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COMP11212 Fundamentals of Computation syllabus 2017-2018

COMP11212 materials

COMP11212 Fundamentals of Computation

Level 1
Credits: 10
Enrolled students: 192

Course leader: Sean Bechhofer


Additional staff: view all staff

Requisites

  • Co-Requisite (Compulsory): COMP11120

Additional requirements

  • Students who are not from the School of Computer Science must have permission from both Computer Science and their home School to enrol.

Assessment methods

  • 75% Written exam
  • 25% Coursework
Timetable
SemesterEventLocationDayTimeGroup
Sem 2 Lecture Roscoe TH B Tue 11:00 - 12:00 -
Sem 2 Lecture Roscoe TH B Mon 11:00 - 12:00 -
Sem 2 w2+ Examples G41 Mon 13:00 - 14:00 M+W
Sem 2 w2+ Examples G41 Mon 14:00 - 15:00 X
Sem 2 w2+ Examples G41 Mon 15:00 - 16:00 Z
Sem 2 w2+ Examples G41 Mon 16:00 - 17:00 Y

Overview

The building of real-life computing systems, e.g. mobile phone, tv/video remote control, internet shopping, air-traffic control, internet banking, etc., is always a complex task. Mistakes can be very annoying, costly and sometimes life threatening. Methods and techniques to support the building and understanding of such systems are essential. This course unit provides an introduction to the basic computer science ideas underlying such methods. It is also a part of, and an introduction to, the Modelling and Rigorous Development theme.

Aims

This course unit provides a first approach to answering the following questions. What methods are there that can help understanding complicated systems or programs? How can we make sure that a program does what we intend it to do? How do computers go about recognizing pieces of text? If there are two ways of solving the same problem, how can we compare them? How do we measure that one of them gives the solution faster? How can we understand what computers can do in principle, and are there problems that are not solvable by a computer?

Syllabus

There are two groups of topics covered. One of the lectures will be an introduction to the course unit, and one is reserved for revision. That leaves 10 lectures for each part.

The first part (10 lectures) is concerned with expressing particular strings, and collections of strings, and here we will introduce the methods by which a computer goes about it. The ability to recognize key strings (such as programming constructs or variable names) are, for example, required in every compiler, but they are also used by search engines such as Google.The formalisms introduced include finite state automata, regular expressions (most often used in pattern matching), (regular) grammars. The emphasis is on students being able to use these formalisms to solve problems.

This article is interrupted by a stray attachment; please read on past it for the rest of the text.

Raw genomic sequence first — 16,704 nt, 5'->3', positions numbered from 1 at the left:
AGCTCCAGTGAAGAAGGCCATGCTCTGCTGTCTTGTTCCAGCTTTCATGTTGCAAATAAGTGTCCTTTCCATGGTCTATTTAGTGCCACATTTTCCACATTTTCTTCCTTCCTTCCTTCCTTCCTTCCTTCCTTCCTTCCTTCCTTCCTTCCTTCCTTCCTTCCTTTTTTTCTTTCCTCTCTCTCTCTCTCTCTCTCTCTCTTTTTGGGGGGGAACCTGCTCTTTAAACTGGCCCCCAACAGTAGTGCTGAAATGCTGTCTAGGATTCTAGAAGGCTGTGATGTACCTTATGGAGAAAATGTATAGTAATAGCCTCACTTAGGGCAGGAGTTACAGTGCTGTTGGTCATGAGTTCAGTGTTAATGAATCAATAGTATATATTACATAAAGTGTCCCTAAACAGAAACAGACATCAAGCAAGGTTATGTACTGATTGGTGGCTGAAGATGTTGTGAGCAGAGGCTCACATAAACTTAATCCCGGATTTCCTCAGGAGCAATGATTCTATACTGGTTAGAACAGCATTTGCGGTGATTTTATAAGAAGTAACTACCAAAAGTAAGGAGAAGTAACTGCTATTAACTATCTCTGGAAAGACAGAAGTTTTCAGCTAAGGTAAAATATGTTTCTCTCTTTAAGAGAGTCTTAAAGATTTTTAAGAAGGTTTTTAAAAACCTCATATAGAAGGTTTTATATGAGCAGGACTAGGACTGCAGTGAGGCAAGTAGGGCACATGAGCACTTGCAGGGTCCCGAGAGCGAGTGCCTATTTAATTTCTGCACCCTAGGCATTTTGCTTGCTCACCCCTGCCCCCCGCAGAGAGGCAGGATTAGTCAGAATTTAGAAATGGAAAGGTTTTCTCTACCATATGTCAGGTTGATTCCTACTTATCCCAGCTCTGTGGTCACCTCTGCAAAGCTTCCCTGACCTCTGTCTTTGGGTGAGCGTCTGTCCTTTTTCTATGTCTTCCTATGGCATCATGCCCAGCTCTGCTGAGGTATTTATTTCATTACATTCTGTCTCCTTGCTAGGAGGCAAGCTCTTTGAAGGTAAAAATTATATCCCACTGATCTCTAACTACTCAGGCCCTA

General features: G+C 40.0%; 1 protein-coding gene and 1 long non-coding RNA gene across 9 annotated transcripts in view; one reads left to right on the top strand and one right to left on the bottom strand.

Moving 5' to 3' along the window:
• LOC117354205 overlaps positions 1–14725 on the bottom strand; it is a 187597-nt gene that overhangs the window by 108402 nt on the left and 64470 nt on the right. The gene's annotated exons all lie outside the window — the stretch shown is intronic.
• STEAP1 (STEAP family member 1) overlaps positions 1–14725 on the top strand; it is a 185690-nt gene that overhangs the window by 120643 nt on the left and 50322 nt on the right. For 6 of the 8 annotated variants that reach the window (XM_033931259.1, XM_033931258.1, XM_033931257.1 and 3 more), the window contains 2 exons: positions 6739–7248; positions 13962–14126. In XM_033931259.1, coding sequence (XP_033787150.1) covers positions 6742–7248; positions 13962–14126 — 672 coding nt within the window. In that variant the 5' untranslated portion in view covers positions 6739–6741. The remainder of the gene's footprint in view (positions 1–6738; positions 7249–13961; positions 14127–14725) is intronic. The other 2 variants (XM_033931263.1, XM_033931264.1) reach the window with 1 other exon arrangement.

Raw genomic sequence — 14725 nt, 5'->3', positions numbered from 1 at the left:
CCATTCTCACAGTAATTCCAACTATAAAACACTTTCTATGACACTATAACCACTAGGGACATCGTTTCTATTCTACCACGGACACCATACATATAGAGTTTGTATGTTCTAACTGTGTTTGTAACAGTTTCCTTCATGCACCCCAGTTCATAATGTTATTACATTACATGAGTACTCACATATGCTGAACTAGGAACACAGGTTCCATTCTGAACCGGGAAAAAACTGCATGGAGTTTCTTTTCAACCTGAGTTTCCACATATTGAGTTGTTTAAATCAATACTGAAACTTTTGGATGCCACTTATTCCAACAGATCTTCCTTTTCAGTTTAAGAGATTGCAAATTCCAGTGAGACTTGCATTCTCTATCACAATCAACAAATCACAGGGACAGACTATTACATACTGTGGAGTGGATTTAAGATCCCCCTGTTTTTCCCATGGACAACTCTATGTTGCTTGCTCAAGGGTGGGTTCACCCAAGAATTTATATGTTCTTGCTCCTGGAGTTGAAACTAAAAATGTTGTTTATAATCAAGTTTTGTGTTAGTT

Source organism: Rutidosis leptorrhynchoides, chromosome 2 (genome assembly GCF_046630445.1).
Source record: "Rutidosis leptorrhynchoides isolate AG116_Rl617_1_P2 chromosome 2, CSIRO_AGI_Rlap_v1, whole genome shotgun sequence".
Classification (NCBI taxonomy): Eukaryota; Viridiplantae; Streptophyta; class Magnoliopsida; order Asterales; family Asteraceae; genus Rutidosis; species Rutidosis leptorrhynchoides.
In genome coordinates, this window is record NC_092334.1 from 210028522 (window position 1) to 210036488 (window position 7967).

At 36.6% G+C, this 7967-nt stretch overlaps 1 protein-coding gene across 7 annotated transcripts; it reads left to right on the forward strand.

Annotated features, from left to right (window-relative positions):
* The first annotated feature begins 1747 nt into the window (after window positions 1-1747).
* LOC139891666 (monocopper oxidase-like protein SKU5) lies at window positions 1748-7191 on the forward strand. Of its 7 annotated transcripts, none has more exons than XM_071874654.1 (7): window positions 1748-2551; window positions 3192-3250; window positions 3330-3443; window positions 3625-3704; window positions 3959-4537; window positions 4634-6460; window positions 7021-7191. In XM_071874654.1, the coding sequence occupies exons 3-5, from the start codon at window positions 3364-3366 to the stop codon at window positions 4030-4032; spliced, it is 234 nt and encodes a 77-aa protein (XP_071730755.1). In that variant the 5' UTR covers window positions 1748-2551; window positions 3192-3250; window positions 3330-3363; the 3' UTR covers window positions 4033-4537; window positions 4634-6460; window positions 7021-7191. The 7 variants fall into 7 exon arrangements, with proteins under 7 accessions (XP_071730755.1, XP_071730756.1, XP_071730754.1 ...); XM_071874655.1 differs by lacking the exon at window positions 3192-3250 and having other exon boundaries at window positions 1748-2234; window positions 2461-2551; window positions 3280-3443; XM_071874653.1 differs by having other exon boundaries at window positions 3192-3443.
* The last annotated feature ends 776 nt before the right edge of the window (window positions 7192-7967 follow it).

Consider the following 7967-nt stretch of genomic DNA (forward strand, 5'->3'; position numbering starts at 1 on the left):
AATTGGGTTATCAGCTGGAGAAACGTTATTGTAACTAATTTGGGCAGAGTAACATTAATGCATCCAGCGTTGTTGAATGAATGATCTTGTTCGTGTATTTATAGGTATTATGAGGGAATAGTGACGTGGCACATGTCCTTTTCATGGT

The second half of the course (10 lectures) provides an introduction to the topics of complexity, correctness and computability. There are four big topics:

                • the WHILE programming language

                • asymptotic complexity

                • partial and full program correctness

                • computability

Teaching methods

Lectures

22 in total, 2 per week

Examples classes

1 per week (starting in week 2)

Feedback methods

Students present their solutions to set exercises once a week in examples classes. They receive oral feedback to their solutions, and have the opportunity to improve some of their original answers for further feedback.

Study hours

  • Assessment written exam (2 hours)
  • Lectures (24 hours)
  • Practical classes & workshops (11 hours)

Employability skills

  • Analytical skills
  • Oral communication
  • Problem solving

Learning outcomes

Programme outcomeUnit learning outcomesAssessment
A1 B1Describe formal languages using a variety of mechanisms.
  • Examination
  • Individual coursework
A1 B1Define classes of languages and demonstrate translations between those classes.
  • Examination
  • Individual coursework
A1 B1State key properties of classes of languages and determine when those properties hold.
  • Individual coursework
  • Examination
A1 B1Define models of computation and use those models to demonstrate what can and cannot be computed.
  • Individual coursework
  • Examination
A1 B1Produce program specifications and proofs of program correctness.
  • Examination
  • Individual coursework
A1 B1Describe computational complexity and identify the complexity of programs.
  • Examination
  • Individual coursework

Reading list

TitleAuthorISBNPublisherYearCore
Logic in Computer Science: modelling and reasoning about systems.Michael Huth and Mark Ryan.978-0-521-54310-12004
Introduction to Automata Theory, Languages, and ComputationJohn E. Hopcroft, Rajeev Motwani and Jeffrey D. Ullman0-201-44124-1Pearson Education2001
Introduction to the Theory of ComputationMichael Sipser978-8131525296Cengage Learning2014

Additional notes

Course unit materials

Links to course unit teaching materials can be found on the School of Computer Science website for current students.